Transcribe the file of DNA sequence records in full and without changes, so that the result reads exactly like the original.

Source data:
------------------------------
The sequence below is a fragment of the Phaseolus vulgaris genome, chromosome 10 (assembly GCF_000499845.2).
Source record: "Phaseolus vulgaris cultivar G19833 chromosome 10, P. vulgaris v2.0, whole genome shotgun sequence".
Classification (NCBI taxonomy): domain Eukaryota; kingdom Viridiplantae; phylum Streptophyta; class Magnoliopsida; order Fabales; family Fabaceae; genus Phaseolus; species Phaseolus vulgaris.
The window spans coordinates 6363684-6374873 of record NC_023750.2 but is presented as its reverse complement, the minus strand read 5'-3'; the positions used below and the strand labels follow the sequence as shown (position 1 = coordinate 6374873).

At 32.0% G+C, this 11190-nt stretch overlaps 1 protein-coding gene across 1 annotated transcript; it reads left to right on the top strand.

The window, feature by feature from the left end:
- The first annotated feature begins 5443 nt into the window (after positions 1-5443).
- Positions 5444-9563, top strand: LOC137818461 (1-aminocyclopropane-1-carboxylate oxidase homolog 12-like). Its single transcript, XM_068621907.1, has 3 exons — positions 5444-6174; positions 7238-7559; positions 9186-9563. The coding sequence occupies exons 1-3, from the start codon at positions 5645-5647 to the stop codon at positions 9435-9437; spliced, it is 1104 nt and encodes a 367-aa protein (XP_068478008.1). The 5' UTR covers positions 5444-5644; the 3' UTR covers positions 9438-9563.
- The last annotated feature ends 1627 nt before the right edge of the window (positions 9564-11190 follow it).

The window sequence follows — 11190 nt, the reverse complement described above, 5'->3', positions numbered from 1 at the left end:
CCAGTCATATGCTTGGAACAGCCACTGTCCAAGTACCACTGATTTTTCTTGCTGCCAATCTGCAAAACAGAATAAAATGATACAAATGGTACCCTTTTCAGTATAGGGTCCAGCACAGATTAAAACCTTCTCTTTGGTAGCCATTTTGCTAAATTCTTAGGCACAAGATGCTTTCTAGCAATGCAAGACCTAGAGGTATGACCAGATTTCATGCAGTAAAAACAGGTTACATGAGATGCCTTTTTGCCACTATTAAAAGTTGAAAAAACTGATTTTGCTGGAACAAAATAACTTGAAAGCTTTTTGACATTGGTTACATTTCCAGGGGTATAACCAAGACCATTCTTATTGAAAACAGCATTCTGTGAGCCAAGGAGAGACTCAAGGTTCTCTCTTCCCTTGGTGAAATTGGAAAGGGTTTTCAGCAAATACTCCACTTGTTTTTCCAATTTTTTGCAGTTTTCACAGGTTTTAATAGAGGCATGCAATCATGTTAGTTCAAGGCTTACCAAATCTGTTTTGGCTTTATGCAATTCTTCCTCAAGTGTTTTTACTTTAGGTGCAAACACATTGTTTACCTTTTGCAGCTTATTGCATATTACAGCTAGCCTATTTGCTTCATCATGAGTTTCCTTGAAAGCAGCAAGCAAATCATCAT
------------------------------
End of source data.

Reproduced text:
The sequence below is a fragment of the Phaseolus vulgaris genome, chromosome 10 (assembly GCF_000499845.2).
Source record: "Phaseolus vulgaris cultivar G19833 chromosome 10, P. vulgaris v2.0, whole genome shotgun sequence".
Classification (NCBI taxonomy): domain Eukaryota; kingdom Viridiplantae; phylum Streptophyta; class Magnoliopsida; order Fabales; family Fabaceae; genus Phaseolus; species Phaseolus vulgaris.
The window spans coordinates 6363684-6374873 of record NC_023750.2 but is presented as its reverse complement, the minus strand read 5'-3'; the positions used below and the strand labels follow the sequence as shown (position 1 = coordinate 6374873).

At 32.0% G+C, this 11190-nt stretch overlaps 1 protein-coding gene across 1 annotated transcript; it reads left to right on the top strand.

The window, feature by feature from the left end:
- The first annotated feature begins 5443 nt into the window (after positions 1-5443).
- Positions 5444-9563, top strand: LOC137818461 (1-aminocyclopropane-1-carboxylate oxidase homolog 12-like). Its single transcript, XM_068621907.1, has 3 exons — positions 5444-6174; positions 7238-7559; positions 9186-9563. The coding sequence occupies exons 1-3, from the start codon at positions 5645-5647 to the stop codon at positions 9435-9437; spliced, it is 1104 nt and encodes a 367-aa protein (XP_068478008.1). The 5' UTR covers positions 5444-5644; the 3' UTR covers positions 9438-9563.
- The last annotated feature ends 1627 nt before the right edge of the window (positions 9564-11190 follow it).

The window sequence follows — 11190 nt, the reverse complement described above, 5'->3', positions numbered from 1 at the left end:
CCAGTCATATGCTTGGAACAGCCACTGTCCAAGTACCACTGATTTTTCTTGCTGCCAATCTGCAAAACAGAATAAAATGATACAAATGGTACCCTTTTCAGTATAGGGTCCAGCACAGATTAAAACCTTCTCTTTGGTAGCCATTTTGCTAAATTCTTAGGCACAAGATGCTTTCTAGCAATGCAAGACCTAGAGGTATGACCAGATTTCATGCAGTAAAAACAGGTTACATGAGATGCCTTTTTGCCACTATTAAAAGTTGAAAAAACTGATTTTGCTGGAACAAAATAACTTGAAAGCTTTTTGACATTGGTTACATTTCCAGGGGTATAACCAAGACCATTCTTATTGAAAACAGCATTCTGTGAGCCAAGGAGAGACTCAAGGTTCTCTCTTCCCTTGGTGAAATTGGAAAGGGTTTTCAGCAAATACTCCACTTGTTTTTCCAATTTTTTGCAGTTTTCACAGGTTTTAATAGAGGCATGCAATCATGTTAGTTCAAGGCTTACCAAATCTGTTTTGGCTTTATGCAATTCTTCCTCAAGTGTTTTTACTTTAGGTGCAAACACATTGTTTACCTTTTGCAGCTTATTGCATATTACAGCTAGCCTATTTGCTTCATCATGAGTTTCCTTGAAAGCAGCAAGCAAATCATCAT